Resounding Defeat for Measure T
Dublin residents spoke loud and clear on election day, rejecting the Measure T, “Let Dublin Decide.” Over 83 percent of voters, 8,469 voted “no” on the measure, with 1,636 in favor of it.
The result protects Doolan and Collier Canyons, removing development pressure from the Tassajara and Las Positas hills stretching north to Mt. Diablo and Los Vaqueros. It also shifts the political landscape of Dublin, the fastest growing city in the state.
Sponsored by the developer Pacific Union, “Let Dublin Decide,” Measure T would have allowed development in Doolan Canyon, the greenbelt between Dublin and Livermore. Pacific Union spent more than $161,000 on its campaign.
Measure T was opposed unanimously by local environmental groups, the entire Dublin city council and planning commission, and all four candidates for mayor. Tri-Valley Conservancy and Save Mount Diablo were the major donors to the ‘No’ campaign along with many Dublin residents.
This past year, the coalition worked with long-time Dublin residents Morgan King and Dave Bewley of Save Dublin Open Space to draft an initiative to protect open space on the east and west borders of Dublin, including Doolan and Collier Canyons. This spring, the group collected 3650 signatures to qualify the “Dublin Open Space Initiative of 2014” for the ballot.
The developer Pacific Union also qualified a measure called “Let Dublin Decide.” Later designated “Measure T,” the developers’ measure would have also created an urban limit line, but a much more expansive one including Doolan Canyon within areas that could be developed. Measure T would have taken control out of the hands of voters, leaving the city council in charge, and would have directed the city to begin a process that would lead to development in the canyon.
In June, the Dublin City Council unanimously adopted the coalition’s “Dublin Open Space Initiative” creating an Urban Limit Line on the eastern boundary of the city, making a western line permanent, and requiring a vote of Dublin residents to change the urban limit line. If Measure T had passed, the Dublin Open Space Initiative would have been trumped by Measure T.
Morgan King, former chair of the Planning Commission and one of the authors of the “Dublin Open Space Initiative of 2014,” stated, “We appreciate the support of the entire city council and planning commission. The leadership of Mayor Tim Sbranti and Councilmember Abe Gupta really stands out. They worked hard to defeat Measure T.”
Laura Mercier, Executive Director of the Tri-Valley Conservancy, added, “Doolan and Collier Canyons are the greenbelt between Dublin and Livermore. They include important agricultural lands and open space. They’re also beautiful. Dublin residents have just told us that there are limits to growth and that they support protecting our hills and ranches. They want our kids to have open spaces in which to play.”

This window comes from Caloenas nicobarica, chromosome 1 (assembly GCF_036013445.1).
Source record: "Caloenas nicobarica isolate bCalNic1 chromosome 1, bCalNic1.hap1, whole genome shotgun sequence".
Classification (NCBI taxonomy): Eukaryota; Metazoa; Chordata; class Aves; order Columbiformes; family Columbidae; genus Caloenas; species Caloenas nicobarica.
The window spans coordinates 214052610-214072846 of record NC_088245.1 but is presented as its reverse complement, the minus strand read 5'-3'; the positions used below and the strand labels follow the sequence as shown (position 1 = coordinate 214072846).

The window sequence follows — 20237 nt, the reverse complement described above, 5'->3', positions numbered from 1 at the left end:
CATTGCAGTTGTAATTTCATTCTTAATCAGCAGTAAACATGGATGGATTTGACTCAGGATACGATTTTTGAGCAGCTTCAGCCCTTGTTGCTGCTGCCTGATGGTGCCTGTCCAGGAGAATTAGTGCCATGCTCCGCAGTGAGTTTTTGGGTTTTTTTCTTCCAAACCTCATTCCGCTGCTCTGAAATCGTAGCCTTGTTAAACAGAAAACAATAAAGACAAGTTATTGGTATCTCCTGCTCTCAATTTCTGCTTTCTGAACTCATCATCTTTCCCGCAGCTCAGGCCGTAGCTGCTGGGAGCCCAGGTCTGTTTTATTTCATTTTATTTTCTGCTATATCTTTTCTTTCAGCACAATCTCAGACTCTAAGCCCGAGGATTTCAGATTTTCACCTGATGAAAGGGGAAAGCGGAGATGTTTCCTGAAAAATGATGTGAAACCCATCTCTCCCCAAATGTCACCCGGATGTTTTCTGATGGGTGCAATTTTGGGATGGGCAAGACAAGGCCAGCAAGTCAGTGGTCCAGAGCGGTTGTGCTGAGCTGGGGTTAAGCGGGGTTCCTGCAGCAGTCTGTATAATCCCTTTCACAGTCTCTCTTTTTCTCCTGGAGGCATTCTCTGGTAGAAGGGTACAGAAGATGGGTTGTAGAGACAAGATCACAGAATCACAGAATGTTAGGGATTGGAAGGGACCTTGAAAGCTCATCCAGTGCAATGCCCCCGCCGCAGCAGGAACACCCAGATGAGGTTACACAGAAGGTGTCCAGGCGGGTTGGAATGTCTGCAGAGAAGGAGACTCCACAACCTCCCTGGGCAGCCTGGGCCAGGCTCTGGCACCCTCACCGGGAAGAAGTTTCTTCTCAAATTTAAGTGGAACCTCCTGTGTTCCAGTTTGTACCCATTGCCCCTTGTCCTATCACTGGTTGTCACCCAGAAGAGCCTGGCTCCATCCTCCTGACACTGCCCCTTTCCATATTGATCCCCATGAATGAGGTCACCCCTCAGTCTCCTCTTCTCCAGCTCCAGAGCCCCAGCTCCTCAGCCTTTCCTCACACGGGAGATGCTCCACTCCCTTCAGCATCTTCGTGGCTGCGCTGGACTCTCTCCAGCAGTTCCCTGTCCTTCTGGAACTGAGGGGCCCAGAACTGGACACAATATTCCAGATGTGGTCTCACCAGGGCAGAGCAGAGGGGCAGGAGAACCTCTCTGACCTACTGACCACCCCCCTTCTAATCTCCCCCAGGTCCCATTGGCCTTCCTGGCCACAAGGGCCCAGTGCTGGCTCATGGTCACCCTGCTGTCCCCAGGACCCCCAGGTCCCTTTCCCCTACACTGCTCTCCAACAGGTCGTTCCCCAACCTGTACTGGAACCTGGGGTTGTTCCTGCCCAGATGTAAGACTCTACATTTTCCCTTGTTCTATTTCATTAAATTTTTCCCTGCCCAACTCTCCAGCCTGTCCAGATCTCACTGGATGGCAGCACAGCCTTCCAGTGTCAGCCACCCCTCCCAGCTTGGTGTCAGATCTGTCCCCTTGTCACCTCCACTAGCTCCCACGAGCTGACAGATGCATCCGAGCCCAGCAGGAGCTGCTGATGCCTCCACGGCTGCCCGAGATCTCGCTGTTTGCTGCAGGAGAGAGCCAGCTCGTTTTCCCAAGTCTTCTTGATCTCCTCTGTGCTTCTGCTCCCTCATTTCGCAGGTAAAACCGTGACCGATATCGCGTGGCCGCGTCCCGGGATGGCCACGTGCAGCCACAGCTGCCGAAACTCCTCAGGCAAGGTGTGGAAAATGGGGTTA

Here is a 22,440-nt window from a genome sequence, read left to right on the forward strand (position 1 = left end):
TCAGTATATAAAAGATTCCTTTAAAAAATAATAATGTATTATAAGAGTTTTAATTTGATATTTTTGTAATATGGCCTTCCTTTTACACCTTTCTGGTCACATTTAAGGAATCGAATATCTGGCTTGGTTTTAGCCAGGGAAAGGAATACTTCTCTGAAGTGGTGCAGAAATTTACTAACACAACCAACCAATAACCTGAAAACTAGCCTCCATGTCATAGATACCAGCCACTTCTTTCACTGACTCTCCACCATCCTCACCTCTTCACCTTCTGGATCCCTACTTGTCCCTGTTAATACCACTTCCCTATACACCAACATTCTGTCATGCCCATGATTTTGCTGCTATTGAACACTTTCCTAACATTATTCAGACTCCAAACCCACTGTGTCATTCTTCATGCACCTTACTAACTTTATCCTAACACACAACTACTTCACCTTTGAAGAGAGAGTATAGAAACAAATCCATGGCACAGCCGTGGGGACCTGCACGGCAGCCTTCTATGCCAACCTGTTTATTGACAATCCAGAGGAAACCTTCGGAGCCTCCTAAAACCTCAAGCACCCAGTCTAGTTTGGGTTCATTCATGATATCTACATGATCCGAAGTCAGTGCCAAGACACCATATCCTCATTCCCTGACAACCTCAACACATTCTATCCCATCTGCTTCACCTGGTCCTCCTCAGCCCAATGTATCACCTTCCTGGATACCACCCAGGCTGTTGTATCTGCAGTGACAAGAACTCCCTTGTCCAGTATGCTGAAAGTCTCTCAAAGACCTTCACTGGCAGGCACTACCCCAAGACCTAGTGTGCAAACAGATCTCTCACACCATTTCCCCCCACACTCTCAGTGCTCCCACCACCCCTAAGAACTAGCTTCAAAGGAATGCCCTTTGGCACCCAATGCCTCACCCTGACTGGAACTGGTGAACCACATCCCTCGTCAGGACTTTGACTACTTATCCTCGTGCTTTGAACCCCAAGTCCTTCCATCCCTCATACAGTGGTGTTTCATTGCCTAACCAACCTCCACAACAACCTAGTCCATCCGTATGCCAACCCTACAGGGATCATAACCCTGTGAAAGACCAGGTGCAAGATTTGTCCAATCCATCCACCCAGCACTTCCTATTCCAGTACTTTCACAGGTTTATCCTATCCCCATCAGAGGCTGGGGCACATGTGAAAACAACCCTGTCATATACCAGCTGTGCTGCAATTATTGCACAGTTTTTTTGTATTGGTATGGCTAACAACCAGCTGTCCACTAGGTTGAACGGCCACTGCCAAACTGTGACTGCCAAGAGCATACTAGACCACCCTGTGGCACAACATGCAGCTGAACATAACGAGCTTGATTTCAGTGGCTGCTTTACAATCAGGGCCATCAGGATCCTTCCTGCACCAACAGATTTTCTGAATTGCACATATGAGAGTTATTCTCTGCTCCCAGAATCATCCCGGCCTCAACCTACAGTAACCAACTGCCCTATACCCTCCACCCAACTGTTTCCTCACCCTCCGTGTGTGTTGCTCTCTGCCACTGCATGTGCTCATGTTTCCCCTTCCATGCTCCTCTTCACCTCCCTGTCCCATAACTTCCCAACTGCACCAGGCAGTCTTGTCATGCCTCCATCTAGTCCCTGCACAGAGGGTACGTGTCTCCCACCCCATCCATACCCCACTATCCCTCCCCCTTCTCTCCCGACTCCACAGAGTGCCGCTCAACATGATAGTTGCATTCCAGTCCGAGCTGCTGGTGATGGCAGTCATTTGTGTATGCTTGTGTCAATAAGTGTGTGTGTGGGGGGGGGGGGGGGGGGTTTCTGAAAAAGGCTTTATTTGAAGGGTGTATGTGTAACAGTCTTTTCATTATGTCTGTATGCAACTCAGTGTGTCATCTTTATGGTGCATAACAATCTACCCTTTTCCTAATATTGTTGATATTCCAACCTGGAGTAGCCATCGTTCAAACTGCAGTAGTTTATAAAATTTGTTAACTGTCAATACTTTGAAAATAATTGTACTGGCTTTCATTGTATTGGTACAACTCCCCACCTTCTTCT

The vote represents a change in philosophy in Dublin. In December 2010, environmentalists noticed an item on a Dublin city council agenda, a General Plan Amendment study for the “Dublin Preserve” project, 2,000 houses proposed by Pacific Union on 1450 acres in Doolan Canyon.
Dick Schneider, a volunteer with the Sierra Club’s Bay Chapter, points out, “In 2010 when Pacific Union proposed their 2,000 unit project in Doolan Canyon, we had very little support in Dublin. Four years later we had hundreds of volunteers, the support of thousands of residents, and a unanimous vote to adopt our measure by the city council of the fastest growing city in the state. Now, by defeating the developer’s Measure T, Dublin residents have reaffirmed their interest in growth control and open space preservation.”
Alameda County, Livermore and Pleasanton all have urban limit lines, as do all of the cities in Contra Costa County. The new initiative brought Dublin in line with the county and neighboring cities helping to protect open space and agricultural lands on both the east and west sides of Dublin.
“We all collectively defended Livermore’s urban limit line in 2005,” said Ron Brown, Save Mount Diablo’s Executive Director, “Then Brentwood’s urban growth boundary in June 2010, San Ramon’s in November 2010, and now Dublin’s in 2014. This is what we do, monitoring and responding to projects, working with residents and partners to protect our quality of life. Some developers rely on residents and neighbors being unprepared. We help the public to get involved.”
Seth Adams, Land Conservation Director for Save Mount Diablo, added, “Defeating Measure T is not just about saving Doolan Canyon. Dublin is the fastest growing city in the state and was the last city in the area without an urban limit line. In June, the coalition created one. Now we’ve defended it. San Ramon did the same thing in 2010. This result will take a lot of development pressure off the Tassajara and Las Positas hills stretching north to Mount Diablo and Los Vaqueros.”
East Bay Regional Park District had just bought the first 640 acres for a new Doolan Canyon Regional Preserve. The future park was located adjacent to the area proposed for development. A hike was held there on April 13, 2011 to highlight the development threat. A coalition began building, including Tri-Valley Conservancy, Save Mount Diablo, the Sierra Club, Friends of the Vineyards, Greenbelt Alliance, the Alameda Creek Alliance, the California Native Plant Society, and Ohlone Audubon.
“The people of Dublin have made it clear that they are tired of urban sprawl and traffic and want to maintain their quality of life. This is a victory for the entire Tri-Valley,” said Tammy Reus, President, Friends of the Vineyards.
This article originally appeared in the November 14, 2014 edition of The Independent.